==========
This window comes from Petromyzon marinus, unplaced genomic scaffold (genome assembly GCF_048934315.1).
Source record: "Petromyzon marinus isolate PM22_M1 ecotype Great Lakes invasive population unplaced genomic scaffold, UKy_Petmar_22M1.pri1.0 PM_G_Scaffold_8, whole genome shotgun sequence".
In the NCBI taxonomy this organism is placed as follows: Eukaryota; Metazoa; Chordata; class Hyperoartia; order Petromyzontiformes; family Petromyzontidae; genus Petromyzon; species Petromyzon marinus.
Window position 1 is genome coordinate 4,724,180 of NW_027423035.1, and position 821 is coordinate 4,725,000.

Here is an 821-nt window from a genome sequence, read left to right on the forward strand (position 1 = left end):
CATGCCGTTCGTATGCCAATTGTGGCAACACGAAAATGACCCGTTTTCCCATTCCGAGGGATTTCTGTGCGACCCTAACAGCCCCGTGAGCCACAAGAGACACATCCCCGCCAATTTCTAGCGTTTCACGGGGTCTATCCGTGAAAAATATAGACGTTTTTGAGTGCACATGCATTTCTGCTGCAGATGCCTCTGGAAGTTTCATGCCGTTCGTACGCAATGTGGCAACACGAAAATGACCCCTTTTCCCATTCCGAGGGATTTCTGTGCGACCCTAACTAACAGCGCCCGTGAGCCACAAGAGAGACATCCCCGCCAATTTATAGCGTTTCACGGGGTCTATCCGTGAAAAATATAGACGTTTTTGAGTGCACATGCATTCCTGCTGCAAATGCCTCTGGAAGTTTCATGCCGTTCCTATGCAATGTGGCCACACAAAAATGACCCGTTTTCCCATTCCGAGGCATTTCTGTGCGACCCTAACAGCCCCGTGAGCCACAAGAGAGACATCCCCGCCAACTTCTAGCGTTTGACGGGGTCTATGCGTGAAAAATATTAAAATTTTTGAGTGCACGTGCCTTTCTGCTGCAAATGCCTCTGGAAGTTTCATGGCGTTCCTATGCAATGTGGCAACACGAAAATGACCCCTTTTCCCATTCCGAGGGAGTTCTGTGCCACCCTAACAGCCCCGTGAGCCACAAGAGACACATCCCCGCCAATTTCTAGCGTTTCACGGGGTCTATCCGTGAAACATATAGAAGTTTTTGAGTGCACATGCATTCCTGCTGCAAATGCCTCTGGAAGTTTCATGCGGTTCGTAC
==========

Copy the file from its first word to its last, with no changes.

This window comes from Petromyzon marinus, unplaced genomic scaffold (genome assembly GCF_048934315.1).
Source record: "Petromyzon marinus isolate PM22_M1 ecotype Great Lakes invasive population unplaced genomic scaffold, UKy_Petmar_22M1.pri1.0 PM_G_Scaffold_8, whole genome shotgun sequence".
In the NCBI taxonomy this organism is placed as follows: Eukaryota; Metazoa; Chordata; class Hyperoartia; order Petromyzontiformes; family Petromyzontidae; genus Petromyzon; species Petromyzon marinus.
Window position 1 is genome coordinate 4,724,180 of NW_027423035.1, and position 821 is coordinate 4,725,000.

Here is an 821-nt window from a genome sequence, read left to right on the forward strand (position 1 = left end):
CATGCCGTTCGTATGCCAATTGTGGCAACACGAAAATGACCCGTTTTCCCATTCCGAGGGATTTCTGTGCGACCCTAACAGCCCCGTGAGCCACAAGAGACACATCCCCGCCAATTTCTAGCGTTTCACGGGGTCTATCCGTGAAAAATATAGACGTTTTTGAGTGCACATGCATTTCTGCTGCAGATGCCTCTGGAAGTTTCATGCCGTTCGTACGCAATGTGGCAACACGAAAATGACCCCTTTTCCCATTCCGAGGGATTTCTGTGCGACCCTAACTAACAGCGCCCGTGAGCCACAAGAGAGACATCCCCGCCAATTTATAGCGTTTCACGGGGTCTATCCGTGAAAAATATAGACGTTTTTGAGTGCACATGCATTCCTGCTGCAAATGCCTCTGGAAGTTTCATGCCGTTCCTATGCAATGTGGCCACACAAAAATGACCCGTTTTCCCATTCCGAGGCATTTCTGTGCGACCCTAACAGCCCCGTGAGCCACAAGAGAGACATCCCCGCCAACTTCTAGCGTTTGACGGGGTCTATGCGTGAAAAATATTAAAATTTTTGAGTGCACGTGCCTTTCTGCTGCAAATGCCTCTGGAAGTTTCATGGCGTTCCTATGCAATGTGGCAACACGAAAATGACCCCTTTTCCCATTCCGAGGGAGTTCTGTGCCACCCTAACAGCCCCGTGAGCCACAAGAGACACATCCCCGCCAATTTCTAGCGTTTCACGGGGTCTATCCGTGAAACATATAGAAGTTTTTGAGTGCACATGCATTCCTGCTGCAAATGCCTCTGGAAGTTTCATGCGGTTCGTAC